The Ticketmaster Nightmare

“‘A public relations nightmare’: Ticketmaster recruits pros for secret scalper program”

The pubic doesn’t understand ticketing. People believe they’re entitled to a front row seat for face price to all shows. Furthermore, they’ve been abused. They used to line up and now they’ve got to get up in the morning to find out they can’t buy tickets and all the seats are bought by bots. Those damn scalpers, they’re the problem!

Only they’re not. First, blame the acts. Second, blame Ticketmaster.

Music is opaque. The most immediate medium, only the song is for real. After that… Well, there’s studio trickery and lies. But this is an industry built on hype and image, and no one wants to mess with that. They say the show is sold out when it isn’t. They say the act has reached a milestone when it hasn’t. Meanwhile, you still want to go and experience your favorite act live.

Recorded music distribution has been worked out, with streaming. But acts HATE IT! Because it reveals truth. I.e. nobody is listening to your music. Used to be you could fake it, with radio play and artificial statistics. Now you’re not in the top fifty, not even in the top hundred, and people cherry-pick the hits and you’re not making what you used to and somehow it’s the streaming service’s fault.

But the streaming services are run by youngsters praying to a different god. Tech is all about transparency, there’s a different playing field. I’m not saying there are not shenanigans, but much fewer, and the music business HATES THIS!

Music has been a thug business. Based on intimidation forever. Music wants no light shined upon it the same way Trump doesn’t want you to see his tax returns. If you saw how the sausage was made you’d be horrified. And heads would roll.

Will heads roll at Ticketmaster?

Now what you have to know is all the money is in ticketing. Once Clear Channel became Live Nation and Michael Rapino failed in trying to get the acts to take a haircut, promoters have overpaid the acts, given them all the ticket revenue, the profit is in the ticketing itself.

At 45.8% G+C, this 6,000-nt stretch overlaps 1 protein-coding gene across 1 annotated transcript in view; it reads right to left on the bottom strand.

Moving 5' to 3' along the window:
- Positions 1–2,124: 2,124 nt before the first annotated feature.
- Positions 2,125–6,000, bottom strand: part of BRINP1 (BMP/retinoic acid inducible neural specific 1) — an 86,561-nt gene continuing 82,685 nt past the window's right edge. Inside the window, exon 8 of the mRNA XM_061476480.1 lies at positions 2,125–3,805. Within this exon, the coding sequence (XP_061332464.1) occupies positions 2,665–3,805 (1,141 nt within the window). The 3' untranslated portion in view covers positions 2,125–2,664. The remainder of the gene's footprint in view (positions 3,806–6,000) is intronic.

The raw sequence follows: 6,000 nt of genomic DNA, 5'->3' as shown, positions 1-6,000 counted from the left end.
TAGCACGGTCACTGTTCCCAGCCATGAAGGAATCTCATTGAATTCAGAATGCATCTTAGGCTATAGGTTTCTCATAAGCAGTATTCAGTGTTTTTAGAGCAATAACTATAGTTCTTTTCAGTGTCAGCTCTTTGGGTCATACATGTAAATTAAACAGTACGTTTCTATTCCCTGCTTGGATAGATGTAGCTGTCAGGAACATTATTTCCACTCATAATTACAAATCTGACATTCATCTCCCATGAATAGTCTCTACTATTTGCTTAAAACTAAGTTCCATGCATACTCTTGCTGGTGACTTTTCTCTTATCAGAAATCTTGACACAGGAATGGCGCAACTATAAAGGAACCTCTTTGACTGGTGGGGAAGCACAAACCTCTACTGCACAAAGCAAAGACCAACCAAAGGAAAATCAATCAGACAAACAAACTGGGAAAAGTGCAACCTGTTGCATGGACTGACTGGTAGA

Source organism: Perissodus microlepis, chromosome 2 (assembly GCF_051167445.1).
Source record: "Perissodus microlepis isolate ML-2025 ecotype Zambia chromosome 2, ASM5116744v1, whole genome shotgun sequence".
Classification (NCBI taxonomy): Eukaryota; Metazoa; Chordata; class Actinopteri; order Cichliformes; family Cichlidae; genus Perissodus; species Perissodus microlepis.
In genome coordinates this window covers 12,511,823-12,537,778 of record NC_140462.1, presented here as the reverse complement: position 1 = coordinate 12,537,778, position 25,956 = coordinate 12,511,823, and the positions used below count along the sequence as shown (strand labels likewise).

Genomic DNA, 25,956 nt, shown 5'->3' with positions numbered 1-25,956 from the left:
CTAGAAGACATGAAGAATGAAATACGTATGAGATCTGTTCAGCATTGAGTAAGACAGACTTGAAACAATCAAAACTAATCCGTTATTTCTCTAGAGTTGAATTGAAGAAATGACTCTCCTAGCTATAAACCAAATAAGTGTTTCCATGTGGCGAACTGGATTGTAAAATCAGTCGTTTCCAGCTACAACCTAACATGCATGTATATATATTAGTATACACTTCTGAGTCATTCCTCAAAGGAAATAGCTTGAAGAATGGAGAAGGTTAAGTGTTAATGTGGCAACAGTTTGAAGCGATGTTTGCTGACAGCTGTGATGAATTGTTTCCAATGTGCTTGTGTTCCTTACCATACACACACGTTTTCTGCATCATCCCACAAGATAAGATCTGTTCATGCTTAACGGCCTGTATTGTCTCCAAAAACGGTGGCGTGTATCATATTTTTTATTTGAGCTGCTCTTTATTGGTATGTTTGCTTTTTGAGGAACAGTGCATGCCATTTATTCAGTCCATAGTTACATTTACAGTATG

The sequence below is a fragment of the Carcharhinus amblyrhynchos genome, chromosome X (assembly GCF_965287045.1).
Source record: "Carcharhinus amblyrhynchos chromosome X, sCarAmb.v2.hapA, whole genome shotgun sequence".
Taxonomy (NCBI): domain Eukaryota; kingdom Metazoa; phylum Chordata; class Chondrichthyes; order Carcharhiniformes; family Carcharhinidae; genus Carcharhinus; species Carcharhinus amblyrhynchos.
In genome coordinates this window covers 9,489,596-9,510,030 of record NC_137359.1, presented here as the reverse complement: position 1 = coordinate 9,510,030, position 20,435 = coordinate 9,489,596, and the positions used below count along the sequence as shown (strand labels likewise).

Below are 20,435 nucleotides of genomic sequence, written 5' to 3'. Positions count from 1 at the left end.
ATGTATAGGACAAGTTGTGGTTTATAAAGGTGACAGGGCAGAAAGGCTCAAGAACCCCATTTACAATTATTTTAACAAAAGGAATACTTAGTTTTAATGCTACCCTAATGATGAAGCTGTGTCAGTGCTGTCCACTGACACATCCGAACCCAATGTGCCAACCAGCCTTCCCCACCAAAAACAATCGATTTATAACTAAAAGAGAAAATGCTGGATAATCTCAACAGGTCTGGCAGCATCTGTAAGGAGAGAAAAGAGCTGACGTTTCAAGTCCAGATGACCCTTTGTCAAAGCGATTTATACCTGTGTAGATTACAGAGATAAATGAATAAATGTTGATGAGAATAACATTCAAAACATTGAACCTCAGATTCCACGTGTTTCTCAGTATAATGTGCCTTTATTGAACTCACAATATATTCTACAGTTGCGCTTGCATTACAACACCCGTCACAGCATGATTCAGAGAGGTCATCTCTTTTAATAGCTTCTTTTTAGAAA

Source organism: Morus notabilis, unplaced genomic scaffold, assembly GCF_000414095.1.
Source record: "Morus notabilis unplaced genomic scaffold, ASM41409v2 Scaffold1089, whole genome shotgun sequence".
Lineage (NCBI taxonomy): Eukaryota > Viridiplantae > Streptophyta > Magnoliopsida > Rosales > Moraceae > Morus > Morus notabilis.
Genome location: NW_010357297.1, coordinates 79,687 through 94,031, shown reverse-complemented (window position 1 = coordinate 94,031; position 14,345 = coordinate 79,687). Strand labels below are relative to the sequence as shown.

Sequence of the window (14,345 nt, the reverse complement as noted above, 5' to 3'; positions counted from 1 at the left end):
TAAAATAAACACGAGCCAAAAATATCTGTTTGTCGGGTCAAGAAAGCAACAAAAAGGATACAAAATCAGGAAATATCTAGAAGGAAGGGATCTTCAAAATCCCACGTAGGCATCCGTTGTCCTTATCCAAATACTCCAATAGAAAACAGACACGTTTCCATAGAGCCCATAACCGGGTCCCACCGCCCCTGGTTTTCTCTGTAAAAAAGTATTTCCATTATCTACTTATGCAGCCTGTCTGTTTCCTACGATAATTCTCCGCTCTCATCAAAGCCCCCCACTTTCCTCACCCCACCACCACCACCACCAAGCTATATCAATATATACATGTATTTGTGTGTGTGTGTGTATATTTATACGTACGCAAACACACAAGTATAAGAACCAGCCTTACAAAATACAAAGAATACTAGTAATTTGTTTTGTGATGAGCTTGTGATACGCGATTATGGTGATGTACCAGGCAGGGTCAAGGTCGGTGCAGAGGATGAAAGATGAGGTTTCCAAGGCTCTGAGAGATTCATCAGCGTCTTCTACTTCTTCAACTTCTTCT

The fees. Those don’t all go to Ticketmaster. They’re shared with the building, the promoter, sometimes the act itself. But almost all the profit is in selling the ticket itself. That’s the essence of the CBC article, one people will miss while they rail at the damn scalpers.

“…resale tickets are particularly lucrative for Ticketmaster because the company charges fees twice on the same ticket.

So, for example, if Ticketmaster collects $25.75 on a $209.50 ticket on the initial sale, when the owner posts it for resale for $400 on the site, the company stands to collect an additional $76 on the same ticket.”

That’s all you need to know.

All this Verified Fan hogwash, all these paeans to the customer, they’re all secondary to the bottom line. It’s very simple, this is a business, Ticketmaster is part of Live Nation, and the company is public and the numbers have to go up. How can they?

Well, via festivals and sponsorships. Festivals are owned by promoters and there’s tons of money left over after paying the acts, assuming the gig is successful. And sponsorship is the hidden profit center. But really, it’s about those fees. All those shows promoted by Live Nation, think of all those profits on those resold tickets, that’s GOLD!

So what happens now?

The acts are afraid of looking greedy. They don’t want to charge what the ticket is worth. There’s been some improvement, with gold circle/I Love All Access, great seats for their true market value. But the rest of the house?